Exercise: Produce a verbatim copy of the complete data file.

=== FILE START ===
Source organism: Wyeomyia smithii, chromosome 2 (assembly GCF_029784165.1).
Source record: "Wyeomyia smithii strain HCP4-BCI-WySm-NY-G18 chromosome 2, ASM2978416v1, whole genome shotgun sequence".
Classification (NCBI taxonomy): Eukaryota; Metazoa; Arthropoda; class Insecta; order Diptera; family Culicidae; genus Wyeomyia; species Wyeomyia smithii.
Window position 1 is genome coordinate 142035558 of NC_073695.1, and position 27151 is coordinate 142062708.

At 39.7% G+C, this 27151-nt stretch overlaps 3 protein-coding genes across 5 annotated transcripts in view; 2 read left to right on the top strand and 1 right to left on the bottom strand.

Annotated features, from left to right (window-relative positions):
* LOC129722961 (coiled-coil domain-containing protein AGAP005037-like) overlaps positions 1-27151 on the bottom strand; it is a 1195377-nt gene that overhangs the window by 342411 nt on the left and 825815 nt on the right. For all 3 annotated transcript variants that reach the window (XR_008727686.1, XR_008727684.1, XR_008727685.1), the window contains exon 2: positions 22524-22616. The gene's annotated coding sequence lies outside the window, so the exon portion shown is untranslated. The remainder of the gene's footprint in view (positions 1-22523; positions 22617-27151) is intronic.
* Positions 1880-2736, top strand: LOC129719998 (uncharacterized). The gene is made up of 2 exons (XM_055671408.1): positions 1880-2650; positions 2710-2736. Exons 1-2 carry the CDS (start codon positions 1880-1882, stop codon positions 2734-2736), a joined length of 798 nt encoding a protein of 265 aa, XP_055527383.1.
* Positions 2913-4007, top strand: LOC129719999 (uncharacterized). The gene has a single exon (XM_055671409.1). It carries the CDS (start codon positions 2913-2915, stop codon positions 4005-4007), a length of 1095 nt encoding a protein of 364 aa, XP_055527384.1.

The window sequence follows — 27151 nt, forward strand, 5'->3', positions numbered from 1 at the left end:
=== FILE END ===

Source organism: Wyeomyia smithii, chromosome 2 (assembly GCF_029784165.1).
Source record: "Wyeomyia smithii strain HCP4-BCI-WySm-NY-G18 chromosome 2, ASM2978416v1, whole genome shotgun sequence".
Classification (NCBI taxonomy): Eukaryota; Metazoa; Arthropoda; class Insecta; order Diptera; family Culicidae; genus Wyeomyia; species Wyeomyia smithii.
Window position 1 is genome coordinate 142035558 of NC_073695.1, and position 27151 is coordinate 142062708.

At 39.7% G+C, this 27151-nt stretch overlaps 3 protein-coding genes across 5 annotated transcripts in view; 2 read left to right on the top strand and 1 right to left on the bottom strand.

Annotated features, from left to right (window-relative positions):
* LOC129722961 (coiled-coil domain-containing protein AGAP005037-like) overlaps positions 1-27151 on the bottom strand; it is a 1195377-nt gene that overhangs the window by 342411 nt on the left and 825815 nt on the right. For all 3 annotated transcript variants that reach the window (XR_008727686.1, XR_008727684.1, XR_008727685.1), the window contains exon 2: positions 22524-22616. The gene's annotated coding sequence lies outside the window, so the exon portion shown is untranslated. The remainder of the gene's footprint in view (positions 1-22523; positions 22617-27151) is intronic.
* Positions 1880-2736, top strand: LOC129719998 (uncharacterized). The gene is made up of 2 exons (XM_055671408.1): positions 1880-2650; positions 2710-2736. Exons 1-2 carry the CDS (start codon positions 1880-1882, stop codon positions 2734-2736), a joined length of 798 nt encoding a protein of 265 aa, XP_055527383.1.
* Positions 2913-4007, top strand: LOC129719999 (uncharacterized). The gene has a single exon (XM_055671409.1). It carries the CDS (start codon positions 2913-2915, stop codon positions 4005-4007), a length of 1095 nt encoding a protein of 364 aa, XP_055527384.1.

The window sequence follows — 27151 nt, forward strand, 5'->3', positions numbered from 1 at the left end: